The Cape4all, Multi-Channel Sound for Hearing Aid Research with BeagleBone

There’s an increasing amount of work being done in medical research using open hardware. One obvious example of that is of the OpenAPS…

Alasdair Allan
a year ago

There’s an increasing amount of work being done in medical research using open hardware. One obvious example of that is of the OpenAPS project, where people with Type 1 diabetes have stopped waiting for official FDA approval and are now building their own overnight closed loop Artificial Pancreas Systems.

However there are others that don’t get quite as much press, and the Cape4all is an interesting open hardware project to build a multi-microphone audio extension cape for the BeagleBone Black. Along with the openMHA hearing aid research software, the cape can be use to perform hearing aid signal processing in real-time.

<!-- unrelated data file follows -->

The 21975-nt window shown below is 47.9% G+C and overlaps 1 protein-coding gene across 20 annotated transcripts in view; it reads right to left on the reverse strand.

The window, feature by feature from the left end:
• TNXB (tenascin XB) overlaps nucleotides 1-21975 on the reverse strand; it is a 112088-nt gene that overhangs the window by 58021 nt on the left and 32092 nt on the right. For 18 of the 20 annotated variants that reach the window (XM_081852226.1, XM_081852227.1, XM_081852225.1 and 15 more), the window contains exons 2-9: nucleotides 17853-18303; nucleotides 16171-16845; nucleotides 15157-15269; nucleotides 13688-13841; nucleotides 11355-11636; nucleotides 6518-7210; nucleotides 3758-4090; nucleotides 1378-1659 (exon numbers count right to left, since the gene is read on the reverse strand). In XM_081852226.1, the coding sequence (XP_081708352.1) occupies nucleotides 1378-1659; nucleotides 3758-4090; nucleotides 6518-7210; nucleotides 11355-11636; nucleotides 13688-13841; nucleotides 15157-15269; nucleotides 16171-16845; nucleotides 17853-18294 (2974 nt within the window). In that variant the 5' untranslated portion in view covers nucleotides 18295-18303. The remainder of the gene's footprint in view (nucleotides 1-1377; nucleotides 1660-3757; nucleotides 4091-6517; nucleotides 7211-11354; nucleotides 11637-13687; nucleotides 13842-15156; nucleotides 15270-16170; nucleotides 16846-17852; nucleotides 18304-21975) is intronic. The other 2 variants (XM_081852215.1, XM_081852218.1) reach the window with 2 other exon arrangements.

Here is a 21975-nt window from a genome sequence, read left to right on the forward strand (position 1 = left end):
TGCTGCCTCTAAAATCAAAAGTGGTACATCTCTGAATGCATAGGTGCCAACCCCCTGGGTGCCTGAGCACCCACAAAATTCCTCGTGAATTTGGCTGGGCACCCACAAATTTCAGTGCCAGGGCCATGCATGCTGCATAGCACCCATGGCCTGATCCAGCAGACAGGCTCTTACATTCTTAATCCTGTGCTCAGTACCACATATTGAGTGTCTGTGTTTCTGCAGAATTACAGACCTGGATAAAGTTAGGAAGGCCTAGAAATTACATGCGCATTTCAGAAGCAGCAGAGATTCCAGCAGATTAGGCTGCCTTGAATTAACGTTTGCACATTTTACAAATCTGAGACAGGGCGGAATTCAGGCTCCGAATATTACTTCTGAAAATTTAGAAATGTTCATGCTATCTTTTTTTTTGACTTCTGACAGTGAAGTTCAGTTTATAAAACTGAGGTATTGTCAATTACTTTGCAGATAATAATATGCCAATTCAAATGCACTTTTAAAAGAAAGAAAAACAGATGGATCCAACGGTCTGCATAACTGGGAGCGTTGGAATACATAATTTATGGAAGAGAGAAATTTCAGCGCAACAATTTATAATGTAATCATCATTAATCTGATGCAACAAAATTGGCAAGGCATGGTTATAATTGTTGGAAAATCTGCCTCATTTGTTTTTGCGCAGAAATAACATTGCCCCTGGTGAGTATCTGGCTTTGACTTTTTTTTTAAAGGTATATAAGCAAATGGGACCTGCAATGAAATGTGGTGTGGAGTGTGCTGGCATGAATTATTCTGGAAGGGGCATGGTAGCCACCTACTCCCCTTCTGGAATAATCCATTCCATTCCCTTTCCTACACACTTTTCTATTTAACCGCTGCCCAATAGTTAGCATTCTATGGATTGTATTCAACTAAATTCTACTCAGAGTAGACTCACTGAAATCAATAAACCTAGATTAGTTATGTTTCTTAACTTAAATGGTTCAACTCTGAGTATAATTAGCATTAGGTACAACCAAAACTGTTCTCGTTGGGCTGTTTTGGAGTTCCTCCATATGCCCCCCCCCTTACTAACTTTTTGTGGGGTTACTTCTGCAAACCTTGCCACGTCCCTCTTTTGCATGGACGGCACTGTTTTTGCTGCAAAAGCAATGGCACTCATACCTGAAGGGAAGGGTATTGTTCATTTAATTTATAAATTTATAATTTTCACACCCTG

“Part of the work in hearing aid research is to develop novel signal processing algorithms that can be used in hearing aids… Running an algorithm under test on an end-user hearing device is practically infeasible as it requires access to a proprietary system of a hearing aid manufacturer, and a large effort for the down-to-hardware implementation is required on such devices.”

The Cape4all was presented back in June at the Linux Audio Conference in Berlin, Germany. You can find more information as part of their research paper, while the Cape4all hardware design files — including the cape schematic and board layout files, along with the needed ALSA kernel drivers — are also available on the project’s GitHub repo.

[h/t: OpenSource.com]

Alasdair Allan
Scientist, author, hacker, maker, and journalist. Building, breaking, and writing. For hire. You can reach me at 📫 alasdair@babilim.co.uk.
Related articles
Sponsored articles
Related articles